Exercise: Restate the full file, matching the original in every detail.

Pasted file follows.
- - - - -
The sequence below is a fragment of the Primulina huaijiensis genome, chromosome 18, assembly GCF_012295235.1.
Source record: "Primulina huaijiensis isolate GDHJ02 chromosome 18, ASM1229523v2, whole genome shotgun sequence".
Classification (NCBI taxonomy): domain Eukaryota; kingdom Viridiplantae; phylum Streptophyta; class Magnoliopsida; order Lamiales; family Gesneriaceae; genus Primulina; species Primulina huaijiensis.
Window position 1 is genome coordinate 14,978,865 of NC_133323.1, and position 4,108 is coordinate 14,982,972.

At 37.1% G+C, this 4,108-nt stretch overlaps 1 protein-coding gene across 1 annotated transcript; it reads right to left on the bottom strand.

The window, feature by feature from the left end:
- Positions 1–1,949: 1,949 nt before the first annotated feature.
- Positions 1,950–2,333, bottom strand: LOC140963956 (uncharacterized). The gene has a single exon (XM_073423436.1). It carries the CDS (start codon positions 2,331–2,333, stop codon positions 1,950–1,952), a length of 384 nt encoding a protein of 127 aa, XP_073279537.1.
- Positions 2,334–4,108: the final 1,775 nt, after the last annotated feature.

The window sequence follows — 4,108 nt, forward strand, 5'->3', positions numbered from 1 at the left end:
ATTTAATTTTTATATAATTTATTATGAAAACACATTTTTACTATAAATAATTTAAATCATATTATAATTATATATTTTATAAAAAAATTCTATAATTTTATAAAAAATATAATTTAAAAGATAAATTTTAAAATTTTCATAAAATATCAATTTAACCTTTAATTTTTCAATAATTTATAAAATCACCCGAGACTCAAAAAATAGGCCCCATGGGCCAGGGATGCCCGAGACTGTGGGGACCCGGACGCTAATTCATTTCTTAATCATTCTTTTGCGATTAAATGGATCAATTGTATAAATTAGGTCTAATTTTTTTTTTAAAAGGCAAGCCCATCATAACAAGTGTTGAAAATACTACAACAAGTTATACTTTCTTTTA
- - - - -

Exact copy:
The sequence below is a fragment of the Primulina huaijiensis genome, chromosome 18, assembly GCF_012295235.1.
Source record: "Primulina huaijiensis isolate GDHJ02 chromosome 18, ASM1229523v2, whole genome shotgun sequence".
Classification (NCBI taxonomy): domain Eukaryota; kingdom Viridiplantae; phylum Streptophyta; class Magnoliopsida; order Lamiales; family Gesneriaceae; genus Primulina; species Primulina huaijiensis.
Window position 1 is genome coordinate 14,978,865 of NC_133323.1, and position 4,108 is coordinate 14,982,972.

At 37.1% G+C, this 4,108-nt stretch overlaps 1 protein-coding gene across 1 annotated transcript; it reads right to left on the bottom strand.

The window, feature by feature from the left end:
- Positions 1–1,949: 1,949 nt before the first annotated feature.
- Positions 1,950–2,333, bottom strand: LOC140963956 (uncharacterized). The gene has a single exon (XM_073423436.1). It carries the CDS (start codon positions 2,331–2,333, stop codon positions 1,950–1,952), a length of 384 nt encoding a protein of 127 aa, XP_073279537.1.
- Positions 2,334–4,108: the final 1,775 nt, after the last annotated feature.

The window sequence follows — 4,108 nt, forward strand, 5'->3', positions numbered from 1 at the left end:
ATTTAATTTTTATATAATTTATTATGAAAACACATTTTTACTATAAATAATTTAAATCATATTATAATTATATATTTTATAAAAAAATTCTATAATTTTATAAAAAATATAATTTAAAAGATAAATTTTAAAATTTTCATAAAATATCAATTTAACCTTTAATTTTTCAATAATTTATAAAATCACCCGAGACTCAAAAAATAGGCCCCATGGGCCAGGGATGCCCGAGACTGTGGGGACCCGGACGCTAATTCATTTCTTAATCATTCTTTTGCGATTAAATGGATCAATTGTATAAATTAGGTCTAATTTTTTTTTTAAAAGGCAAGCCCATCATAACAAGTGTTGAAAATACTACAACAAGTTATACTTTCTTTTA